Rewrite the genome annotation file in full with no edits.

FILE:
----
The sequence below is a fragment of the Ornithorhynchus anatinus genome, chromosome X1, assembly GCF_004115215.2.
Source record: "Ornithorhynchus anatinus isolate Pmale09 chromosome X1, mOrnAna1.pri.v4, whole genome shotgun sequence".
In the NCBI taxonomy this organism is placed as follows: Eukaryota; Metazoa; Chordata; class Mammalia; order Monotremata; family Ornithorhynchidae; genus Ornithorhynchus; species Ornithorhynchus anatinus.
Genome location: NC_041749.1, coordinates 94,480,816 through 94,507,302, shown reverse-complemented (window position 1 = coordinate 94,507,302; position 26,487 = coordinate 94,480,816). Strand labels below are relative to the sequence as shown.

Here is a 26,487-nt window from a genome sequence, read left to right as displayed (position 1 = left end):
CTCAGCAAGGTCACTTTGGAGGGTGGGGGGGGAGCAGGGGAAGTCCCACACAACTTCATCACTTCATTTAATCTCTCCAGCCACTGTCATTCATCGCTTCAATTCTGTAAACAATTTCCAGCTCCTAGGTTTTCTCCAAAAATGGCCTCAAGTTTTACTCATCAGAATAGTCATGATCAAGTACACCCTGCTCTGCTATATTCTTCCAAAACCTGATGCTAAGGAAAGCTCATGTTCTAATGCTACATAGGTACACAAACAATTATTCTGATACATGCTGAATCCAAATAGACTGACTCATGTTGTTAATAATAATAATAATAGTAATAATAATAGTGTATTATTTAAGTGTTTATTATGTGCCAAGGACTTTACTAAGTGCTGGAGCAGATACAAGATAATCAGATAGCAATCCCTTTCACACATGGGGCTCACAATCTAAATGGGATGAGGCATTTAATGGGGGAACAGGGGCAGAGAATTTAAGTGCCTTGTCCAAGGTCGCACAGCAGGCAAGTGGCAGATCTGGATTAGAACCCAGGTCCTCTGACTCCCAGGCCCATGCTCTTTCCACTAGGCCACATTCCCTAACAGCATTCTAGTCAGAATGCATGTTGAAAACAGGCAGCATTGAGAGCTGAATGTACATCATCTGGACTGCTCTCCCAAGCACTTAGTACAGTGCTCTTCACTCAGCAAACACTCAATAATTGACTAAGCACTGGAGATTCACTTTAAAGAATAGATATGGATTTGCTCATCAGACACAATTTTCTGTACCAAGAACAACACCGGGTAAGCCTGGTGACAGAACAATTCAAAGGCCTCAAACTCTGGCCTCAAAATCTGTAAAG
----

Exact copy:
The sequence below is a fragment of the Ornithorhynchus anatinus genome, chromosome X1, assembly GCF_004115215.2.
Source record: "Ornithorhynchus anatinus isolate Pmale09 chromosome X1, mOrnAna1.pri.v4, whole genome shotgun sequence".
In the NCBI taxonomy this organism is placed as follows: Eukaryota; Metazoa; Chordata; class Mammalia; order Monotremata; family Ornithorhynchidae; genus Ornithorhynchus; species Ornithorhynchus anatinus.
Genome location: NC_041749.1, coordinates 94,480,816 through 94,507,302, shown reverse-complemented (window position 1 = coordinate 94,507,302; position 26,487 = coordinate 94,480,816). Strand labels below are relative to the sequence as shown.

Here is a 26,487-nt window from a genome sequence, read left to right as displayed (position 1 = left end):
CTCAGCAAGGTCACTTTGGAGGGTGGGGGGGGAGCAGGGGAAGTCCCACACAACTTCATCACTTCATTTAATCTCTCCAGCCACTGTCATTCATCGCTTCAATTCTGTAAACAATTTCCAGCTCCTAGGTTTTCTCCAAAAATGGCCTCAAGTTTTACTCATCAGAATAGTCATGATCAAGTACACCCTGCTCTGCTATATTCTTCCAAAACCTGATGCTAAGGAAAGCTCATGTTCTAATGCTACATAGGTACACAAACAATTATTCTGATACATGCTGAATCCAAATAGACTGACTCATGTTGTTAATAATAATAATAATAGTAATAATAATAGTGTATTATTTAAGTGTTTATTATGTGCCAAGGACTTTACTAAGTGCTGGAGCAGATACAAGATAATCAGATAGCAATCCCTTTCACACATGGGGCTCACAATCTAAATGGGATGAGGCATTTAATGGGGGAACAGGGGCAGAGAATTTAAGTGCCTTGTCCAAGGTCGCACAGCAGGCAAGTGGCAGATCTGGATTAGAACCCAGGTCCTCTGACTCCCAGGCCCATGCTCTTTCCACTAGGCCACATTCCCTAACAGCATTCTAGTCAGAATGCATGTTGAAAACAGGCAGCATTGAGAGCTGAATGTACATCATCTGGACTGCTCTCCCAAGCACTTAGTACAGTGCTCTTCACTCAGCAAACACTCAATAATTGACTAAGCACTGGAGATTCACTTTAAAGAATAGATATGGATTTGCTCATCAGACACAATTTTCTGTACCAAGAACAACACCGGGTAAGCCTGGTGACAGAACAATTCAAAGGCCTCAAACTCTGGCCTCAAAATCTGTAAAG